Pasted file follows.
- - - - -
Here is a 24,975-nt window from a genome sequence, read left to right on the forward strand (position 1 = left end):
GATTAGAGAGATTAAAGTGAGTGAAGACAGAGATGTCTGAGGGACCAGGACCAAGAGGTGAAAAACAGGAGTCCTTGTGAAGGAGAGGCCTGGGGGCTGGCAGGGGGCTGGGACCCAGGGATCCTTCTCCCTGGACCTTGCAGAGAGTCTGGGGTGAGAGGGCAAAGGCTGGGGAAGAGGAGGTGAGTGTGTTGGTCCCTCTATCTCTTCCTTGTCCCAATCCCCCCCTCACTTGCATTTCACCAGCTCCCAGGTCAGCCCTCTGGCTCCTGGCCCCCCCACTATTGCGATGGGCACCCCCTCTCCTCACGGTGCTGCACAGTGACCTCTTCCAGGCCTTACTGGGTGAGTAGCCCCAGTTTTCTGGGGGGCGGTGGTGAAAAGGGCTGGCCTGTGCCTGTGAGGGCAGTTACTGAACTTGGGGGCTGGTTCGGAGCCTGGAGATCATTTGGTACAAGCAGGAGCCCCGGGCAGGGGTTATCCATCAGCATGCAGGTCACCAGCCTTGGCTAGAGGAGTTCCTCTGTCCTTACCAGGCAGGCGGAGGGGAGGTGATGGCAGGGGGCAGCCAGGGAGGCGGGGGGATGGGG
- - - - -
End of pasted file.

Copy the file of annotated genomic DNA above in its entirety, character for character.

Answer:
Here is a 24,975-nt window from a genome sequence, read left to right on the forward strand (position 1 = left end):
GATTAGAGAGATTAAAGTGAGTGAAGACAGAGATGTCTGAGGGACCAGGACCAAGAGGTGAAAAACAGGAGTCCTTGTGAAGGAGAGGCCTGGGGGCTGGCAGGGGGCTGGGACCCAGGGATCCTTCTCCCTGGACCTTGCAGAGAGTCTGGGGTGAGAGGGCAAAGGCTGGGGAAGAGGAGGTGAGTGTGTTGGTCCCTCTATCTCTTCCTTGTCCCAATCCCCCCCTCACTTGCATTTCACCAGCTCCCAGGTCAGCCCTCTGGCTCCTGGCCCCCCCACTATTGCGATGGGCACCCCCTCTCCTCACGGTGCTGCACAGTGACCTCTTCCAGGCCTTACTGGGTGAGTAGCCCCAGTTTTCTGGGGGGCGGTGGTGAAAAGGGCTGGCCTGTGCCTGTGAGGGCAGTTACTGAACTTGGGGGCTGGTTCGGAGCCTGGAGATCATTTGGTACAAGCAGGAGCCCCGGGCAGGGGTTATCCATCAGCATGCAGGTCACCAGCCTTGGCTAGAGGAGTTCCTCTGTCCTTACCAGGCAGGCGGAGGGGAGGTGATGGCAGGGGGCAGCCAGGGAGGCGGGGGGATGGGG